“In His Own Words” An Interview with Rudy Marchesi of Montinore Estate

“In His Own Words” An Interview with Rudy Marchesi of Montinore Estate

Rudy Marchesi is the President of Montinore Estate and Chairman of the Demeter USA organization, an association that seeks to expand the impact of biodynamic farming practices throughout America. Rudy was named “Person of the Year” by the Oregon Wine Press in 2018 and has been deeply immersed in the practices of biodynamic farming since he moved to Oregon more than twenty years ago.

Montinore is one of the largest producers of certified estate wines made from biodynamic grapes in the country, with a total of 230 acres under their stewardship. Allison Rahill is a member of the American Portfolio team at Skurnik Wines and recently discussed this past vintage in Oregon with Rudy, along with his commitment to biodynamics and what inspires the future of Montinore Estate.

SKURNIK WINES: Can you run through your background for those folks that don’t know much about Montinore and your history with biodynamics?

RUDY MARCHESI: I started making wine 40 years ago, wow, 40 years ago plus. I started my own brand in 1983 and I’ve made wine on both coasts starting in New Jersey. I’ve always had a keen interest in viticulture as well – that’s the exciting part for me. Oh, there was also a stint in wholesale to put my daughters through college, but I always wanted to be in the vineyards.

When I got to Oregon, I had the opportunity to work where organic viticulture was viable and took Montinore along that course. I took a course at the Pfeiffer Center in New York in 2003 and from there was able to successfully convert Montinore over a few years. We got certified by Demeter USA in 2008.

I’ve continued to pursue that course of action in viticulture because I believe it does a number of things. We have healthier vines, they are more connected to the place where they’re grown, they’re more expressive and resilient to virus. This year was a great example where conventional growers were singing the blues about mildew and mold, but our fruit was really clean right up to the last week. This year was a testament to how biodynamic farming creates stronger vines over the long term; vines that can tolerate swings in conditions – be that temperature or rain – and pull through to produce a good crop year over year.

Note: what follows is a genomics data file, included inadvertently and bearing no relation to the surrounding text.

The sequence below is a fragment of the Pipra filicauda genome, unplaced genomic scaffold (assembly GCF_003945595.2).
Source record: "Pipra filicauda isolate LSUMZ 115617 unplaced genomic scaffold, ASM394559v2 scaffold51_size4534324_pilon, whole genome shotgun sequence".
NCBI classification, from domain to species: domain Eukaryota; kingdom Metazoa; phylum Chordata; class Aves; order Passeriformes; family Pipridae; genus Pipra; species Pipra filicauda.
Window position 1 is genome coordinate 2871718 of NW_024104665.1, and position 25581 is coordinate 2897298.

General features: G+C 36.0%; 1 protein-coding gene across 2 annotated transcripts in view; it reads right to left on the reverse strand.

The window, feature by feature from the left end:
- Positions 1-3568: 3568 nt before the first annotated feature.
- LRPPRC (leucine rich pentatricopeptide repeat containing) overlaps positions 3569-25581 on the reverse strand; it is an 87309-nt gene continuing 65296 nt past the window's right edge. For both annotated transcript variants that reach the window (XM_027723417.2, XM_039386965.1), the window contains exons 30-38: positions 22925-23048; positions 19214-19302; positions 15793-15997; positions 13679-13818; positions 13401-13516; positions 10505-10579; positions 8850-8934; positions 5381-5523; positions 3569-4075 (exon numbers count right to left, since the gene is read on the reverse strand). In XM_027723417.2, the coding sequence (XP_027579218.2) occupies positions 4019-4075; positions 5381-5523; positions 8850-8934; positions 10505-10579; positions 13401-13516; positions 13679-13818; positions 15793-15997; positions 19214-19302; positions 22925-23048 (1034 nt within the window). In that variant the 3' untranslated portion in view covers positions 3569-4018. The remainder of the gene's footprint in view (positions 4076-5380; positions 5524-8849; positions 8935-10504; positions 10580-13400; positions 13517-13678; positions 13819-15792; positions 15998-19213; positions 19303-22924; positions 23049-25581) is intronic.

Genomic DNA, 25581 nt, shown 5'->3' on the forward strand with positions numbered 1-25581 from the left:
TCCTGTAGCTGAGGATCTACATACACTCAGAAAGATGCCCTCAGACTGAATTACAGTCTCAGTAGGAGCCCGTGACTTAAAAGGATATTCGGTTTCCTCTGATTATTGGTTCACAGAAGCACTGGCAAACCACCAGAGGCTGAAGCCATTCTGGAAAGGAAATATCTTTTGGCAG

SKURNIK WINES: Who is Stephen Webber? Who else plays a part in the winemaking team at Montinore?

“In His Own Words” An Interview with Rudy Marchesi of Montinore Estate
Rudy Marchesi, side-by-side with Head Winemaker Stephen Webber.


Stephen came to us in 2006 and I hired him as the assistant winemaker. He had a winemaking background in Alsace and Australia and spent time in Washington and Oregon as well. He proved himself as the Assistant Winemaker in the early years and several years later, we split the winemaking duties in white and red winemaking. He was the White Wine Head Winemaker for a few years and then I promoted him in 2016 to be the head winemaker.

We hired a really talented young guy by the name of Ben Eyre as the assistant winemaker and Ana Mattsinger as a consultant – she was the head winemaker at Archery Summit for ten years and now works privately.

We’ve put together a great team, probably the best team we’ve ever had here, and they’re doing some great work.






Can you explain where the fruit comes from and the differences between the Estate Vineyard and Tidalstar Vineyard? Is it changes in soil type or elevation that distinguishes these properties? Can you note any anticipated changes coming down the line, specifically with regard to biodynamic certification?

RUDY MARCHESI: Everything we make is 100% Estate fruit, with the exception of Red Cap Pinot Noir. Red Cap is 70% Estate and the remaining 30% is contracted fruit from three properties, one of which is biodynamic and the second which is LIVE certified, in the Chehalem Mountains. The third is LIVE certified and they’re progressing to organic farming in the Eola-Amity Hills.

We’ve been farming Tidalstar biodynamically since we bought it – so this is our third season farming it that way. Unfortunately, it won’t be certified this year because the previous owner did a post-harvest sulfur spray, which is fine, and this actually complies with biodynamic standards. However, they used a tool that was not “OMRI” certified, so we’ll need to wait one more year. Regardless of certification, we’re already seeing the effects of the farming on the vines. The fruit was impeccable when we harvested it and Tidalstar is about one week ahead of the home vineyard – all of harvest is done by the end of September. Furthermore, the soil types and elevation are different. The elevation at Tidalstar is about 100 feet higher and it’s located farther west than the home vineyard.


SKURNIK WINES: Is this vineyard exclusively Pinot Noir?

“In His Own Words” An Interview with Rudy Marchesi of Montinore Estate 2RUDY MARCHESI: It’s all Pinot Noir, with the exception of two acres of Chardonnay. The significant difference is the aspect – it’s more southeast facing in exposure whereas the home vineyard is due east, which brings a little more heat to the Tidalstar vineyard.

We get a really nice diurnal range of temperatures as well – it gets much cooler at night at that vineyard too. The soils are very different between the two: the home vineyard is primarily Missoula Flood Loess and will eventually be a part of the new AVA – which is called Tualatin Hills. We have word from the TTB that that is pending. The significance of that AVA is the predominance of the Missoula Flood Loess soil because all of the wind-blown Loess is centered in this basin.